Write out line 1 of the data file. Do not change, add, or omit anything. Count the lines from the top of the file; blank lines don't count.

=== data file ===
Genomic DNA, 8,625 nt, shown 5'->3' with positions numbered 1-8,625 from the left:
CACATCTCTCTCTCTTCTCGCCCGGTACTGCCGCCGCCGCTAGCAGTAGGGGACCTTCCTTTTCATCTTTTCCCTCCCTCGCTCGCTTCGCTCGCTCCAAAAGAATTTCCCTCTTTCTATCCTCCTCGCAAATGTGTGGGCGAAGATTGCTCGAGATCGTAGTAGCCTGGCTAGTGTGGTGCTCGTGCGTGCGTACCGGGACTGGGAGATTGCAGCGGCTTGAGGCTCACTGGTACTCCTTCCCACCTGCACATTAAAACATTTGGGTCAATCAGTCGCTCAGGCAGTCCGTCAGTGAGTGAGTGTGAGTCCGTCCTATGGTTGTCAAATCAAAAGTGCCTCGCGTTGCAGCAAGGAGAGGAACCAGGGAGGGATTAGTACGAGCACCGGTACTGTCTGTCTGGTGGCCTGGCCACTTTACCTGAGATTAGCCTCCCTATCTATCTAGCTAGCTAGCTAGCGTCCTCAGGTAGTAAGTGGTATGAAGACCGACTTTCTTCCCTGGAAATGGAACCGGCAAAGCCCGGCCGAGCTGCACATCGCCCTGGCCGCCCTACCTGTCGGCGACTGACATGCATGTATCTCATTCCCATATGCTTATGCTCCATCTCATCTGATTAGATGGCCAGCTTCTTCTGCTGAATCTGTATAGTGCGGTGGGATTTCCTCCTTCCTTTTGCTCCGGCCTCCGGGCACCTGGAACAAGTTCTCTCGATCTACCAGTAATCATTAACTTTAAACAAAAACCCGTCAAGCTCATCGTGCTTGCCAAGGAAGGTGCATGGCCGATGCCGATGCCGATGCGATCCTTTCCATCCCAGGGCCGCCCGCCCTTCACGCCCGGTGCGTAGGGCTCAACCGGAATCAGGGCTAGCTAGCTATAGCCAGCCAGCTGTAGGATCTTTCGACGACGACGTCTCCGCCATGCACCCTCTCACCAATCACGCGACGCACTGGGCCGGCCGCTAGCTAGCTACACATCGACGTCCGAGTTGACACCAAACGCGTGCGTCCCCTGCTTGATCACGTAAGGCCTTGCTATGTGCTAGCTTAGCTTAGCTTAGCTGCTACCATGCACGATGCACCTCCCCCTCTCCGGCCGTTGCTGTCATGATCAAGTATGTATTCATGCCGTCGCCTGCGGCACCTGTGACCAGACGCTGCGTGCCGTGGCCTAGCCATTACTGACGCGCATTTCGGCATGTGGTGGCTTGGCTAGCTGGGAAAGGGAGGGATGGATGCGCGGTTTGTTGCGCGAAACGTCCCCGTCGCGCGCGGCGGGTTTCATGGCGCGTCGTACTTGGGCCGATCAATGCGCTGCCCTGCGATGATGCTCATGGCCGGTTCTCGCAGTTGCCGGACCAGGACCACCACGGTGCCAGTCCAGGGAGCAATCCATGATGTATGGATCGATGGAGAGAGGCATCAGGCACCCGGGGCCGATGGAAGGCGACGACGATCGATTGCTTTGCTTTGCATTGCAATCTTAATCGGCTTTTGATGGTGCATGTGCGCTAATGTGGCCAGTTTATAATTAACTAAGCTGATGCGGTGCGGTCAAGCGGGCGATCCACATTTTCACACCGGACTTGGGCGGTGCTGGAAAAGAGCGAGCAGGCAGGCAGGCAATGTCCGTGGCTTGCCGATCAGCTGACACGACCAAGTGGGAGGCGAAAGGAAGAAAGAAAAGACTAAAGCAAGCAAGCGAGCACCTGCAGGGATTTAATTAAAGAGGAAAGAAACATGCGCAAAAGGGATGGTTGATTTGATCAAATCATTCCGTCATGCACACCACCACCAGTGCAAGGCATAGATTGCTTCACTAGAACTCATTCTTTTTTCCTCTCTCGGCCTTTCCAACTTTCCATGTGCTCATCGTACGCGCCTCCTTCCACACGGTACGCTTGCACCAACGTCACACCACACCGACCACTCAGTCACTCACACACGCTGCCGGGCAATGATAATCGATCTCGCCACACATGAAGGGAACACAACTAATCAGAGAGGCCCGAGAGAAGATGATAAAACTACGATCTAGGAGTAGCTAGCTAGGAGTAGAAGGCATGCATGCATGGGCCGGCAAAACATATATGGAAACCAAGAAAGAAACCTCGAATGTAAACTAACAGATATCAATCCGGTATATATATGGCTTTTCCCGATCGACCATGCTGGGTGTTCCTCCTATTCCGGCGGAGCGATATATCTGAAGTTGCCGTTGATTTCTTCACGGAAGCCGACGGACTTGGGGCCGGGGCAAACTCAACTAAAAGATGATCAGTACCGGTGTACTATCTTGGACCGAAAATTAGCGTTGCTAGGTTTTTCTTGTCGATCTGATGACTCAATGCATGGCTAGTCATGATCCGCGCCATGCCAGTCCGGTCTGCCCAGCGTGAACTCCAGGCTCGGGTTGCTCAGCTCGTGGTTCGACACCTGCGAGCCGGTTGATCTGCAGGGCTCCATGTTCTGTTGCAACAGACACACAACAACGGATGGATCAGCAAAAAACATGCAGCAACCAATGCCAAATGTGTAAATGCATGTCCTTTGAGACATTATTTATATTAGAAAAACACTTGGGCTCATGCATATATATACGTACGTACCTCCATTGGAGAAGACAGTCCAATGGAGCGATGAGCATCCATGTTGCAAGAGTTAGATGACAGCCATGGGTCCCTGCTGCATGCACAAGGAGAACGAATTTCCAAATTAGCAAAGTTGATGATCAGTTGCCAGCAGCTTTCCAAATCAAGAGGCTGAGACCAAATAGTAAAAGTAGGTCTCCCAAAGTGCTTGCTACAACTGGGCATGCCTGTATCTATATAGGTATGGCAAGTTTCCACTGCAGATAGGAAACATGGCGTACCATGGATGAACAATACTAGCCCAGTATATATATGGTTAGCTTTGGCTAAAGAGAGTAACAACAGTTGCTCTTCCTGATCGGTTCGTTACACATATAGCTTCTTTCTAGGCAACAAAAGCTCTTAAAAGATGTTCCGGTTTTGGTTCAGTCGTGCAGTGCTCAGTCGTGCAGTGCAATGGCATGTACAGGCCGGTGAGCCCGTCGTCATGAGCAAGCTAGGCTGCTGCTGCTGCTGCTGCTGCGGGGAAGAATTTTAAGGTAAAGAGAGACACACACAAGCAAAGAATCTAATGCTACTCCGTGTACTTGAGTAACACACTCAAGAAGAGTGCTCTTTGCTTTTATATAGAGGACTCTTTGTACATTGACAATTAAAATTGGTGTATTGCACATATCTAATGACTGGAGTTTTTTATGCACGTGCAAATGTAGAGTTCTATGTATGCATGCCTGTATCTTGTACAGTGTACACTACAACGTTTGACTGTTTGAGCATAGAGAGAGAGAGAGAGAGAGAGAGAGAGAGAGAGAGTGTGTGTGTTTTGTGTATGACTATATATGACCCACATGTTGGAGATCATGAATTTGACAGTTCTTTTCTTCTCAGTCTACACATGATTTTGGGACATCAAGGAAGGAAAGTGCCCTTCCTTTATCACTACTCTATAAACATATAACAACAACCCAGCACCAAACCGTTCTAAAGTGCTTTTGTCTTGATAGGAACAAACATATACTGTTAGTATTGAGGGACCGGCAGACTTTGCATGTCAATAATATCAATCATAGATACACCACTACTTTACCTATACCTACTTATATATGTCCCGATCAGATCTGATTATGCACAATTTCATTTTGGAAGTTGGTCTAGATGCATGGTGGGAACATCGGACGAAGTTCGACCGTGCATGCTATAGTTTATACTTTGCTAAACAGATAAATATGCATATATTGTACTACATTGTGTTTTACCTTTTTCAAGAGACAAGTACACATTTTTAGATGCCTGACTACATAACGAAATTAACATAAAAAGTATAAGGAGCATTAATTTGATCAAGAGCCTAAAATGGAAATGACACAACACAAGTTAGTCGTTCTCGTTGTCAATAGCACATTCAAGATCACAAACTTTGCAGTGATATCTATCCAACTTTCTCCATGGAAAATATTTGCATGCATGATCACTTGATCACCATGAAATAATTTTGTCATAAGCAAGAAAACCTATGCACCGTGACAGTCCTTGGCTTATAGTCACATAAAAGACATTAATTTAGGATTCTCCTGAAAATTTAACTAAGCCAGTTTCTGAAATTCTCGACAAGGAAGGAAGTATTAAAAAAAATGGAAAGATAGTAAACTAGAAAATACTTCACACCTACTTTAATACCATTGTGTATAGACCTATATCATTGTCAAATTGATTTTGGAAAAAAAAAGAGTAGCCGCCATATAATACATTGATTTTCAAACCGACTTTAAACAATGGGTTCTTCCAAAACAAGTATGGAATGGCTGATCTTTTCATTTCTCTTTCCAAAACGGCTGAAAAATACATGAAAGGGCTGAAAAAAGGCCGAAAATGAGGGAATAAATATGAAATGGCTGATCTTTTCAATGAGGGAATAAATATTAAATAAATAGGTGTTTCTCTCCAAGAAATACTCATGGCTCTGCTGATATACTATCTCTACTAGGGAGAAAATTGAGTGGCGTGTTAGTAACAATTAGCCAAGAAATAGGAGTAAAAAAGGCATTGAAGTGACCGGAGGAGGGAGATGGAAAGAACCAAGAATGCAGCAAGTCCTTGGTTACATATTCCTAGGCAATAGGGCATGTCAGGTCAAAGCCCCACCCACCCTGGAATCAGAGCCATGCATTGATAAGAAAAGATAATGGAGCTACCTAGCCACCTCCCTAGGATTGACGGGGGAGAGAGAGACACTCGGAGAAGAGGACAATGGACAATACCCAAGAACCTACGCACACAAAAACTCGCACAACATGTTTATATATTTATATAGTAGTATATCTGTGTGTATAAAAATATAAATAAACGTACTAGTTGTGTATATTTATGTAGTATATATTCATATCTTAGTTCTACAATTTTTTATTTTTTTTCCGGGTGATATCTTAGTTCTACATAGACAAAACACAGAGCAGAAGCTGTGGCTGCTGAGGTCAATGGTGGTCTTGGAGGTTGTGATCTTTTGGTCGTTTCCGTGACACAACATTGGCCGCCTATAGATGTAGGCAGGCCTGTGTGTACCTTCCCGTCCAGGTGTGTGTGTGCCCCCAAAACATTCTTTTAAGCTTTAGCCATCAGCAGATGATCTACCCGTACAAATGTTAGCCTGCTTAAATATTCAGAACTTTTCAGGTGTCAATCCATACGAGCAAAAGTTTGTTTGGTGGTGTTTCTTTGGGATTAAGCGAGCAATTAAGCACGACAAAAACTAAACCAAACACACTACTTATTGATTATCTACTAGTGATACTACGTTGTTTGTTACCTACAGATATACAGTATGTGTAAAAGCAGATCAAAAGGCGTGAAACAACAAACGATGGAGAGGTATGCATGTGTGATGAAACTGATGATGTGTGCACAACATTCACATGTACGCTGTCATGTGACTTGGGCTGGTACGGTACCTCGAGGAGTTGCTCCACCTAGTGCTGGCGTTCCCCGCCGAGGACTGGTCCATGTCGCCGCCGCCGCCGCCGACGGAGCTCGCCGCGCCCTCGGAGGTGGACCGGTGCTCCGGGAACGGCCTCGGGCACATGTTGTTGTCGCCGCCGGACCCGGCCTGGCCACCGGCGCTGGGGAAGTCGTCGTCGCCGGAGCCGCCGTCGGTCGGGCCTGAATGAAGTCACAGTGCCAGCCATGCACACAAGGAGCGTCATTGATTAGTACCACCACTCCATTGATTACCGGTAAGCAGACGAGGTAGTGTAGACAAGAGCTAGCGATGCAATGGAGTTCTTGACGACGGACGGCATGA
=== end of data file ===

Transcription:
Genomic DNA, 8,625 nt, shown 5'->3' with positions numbered 1-8,625 from the left: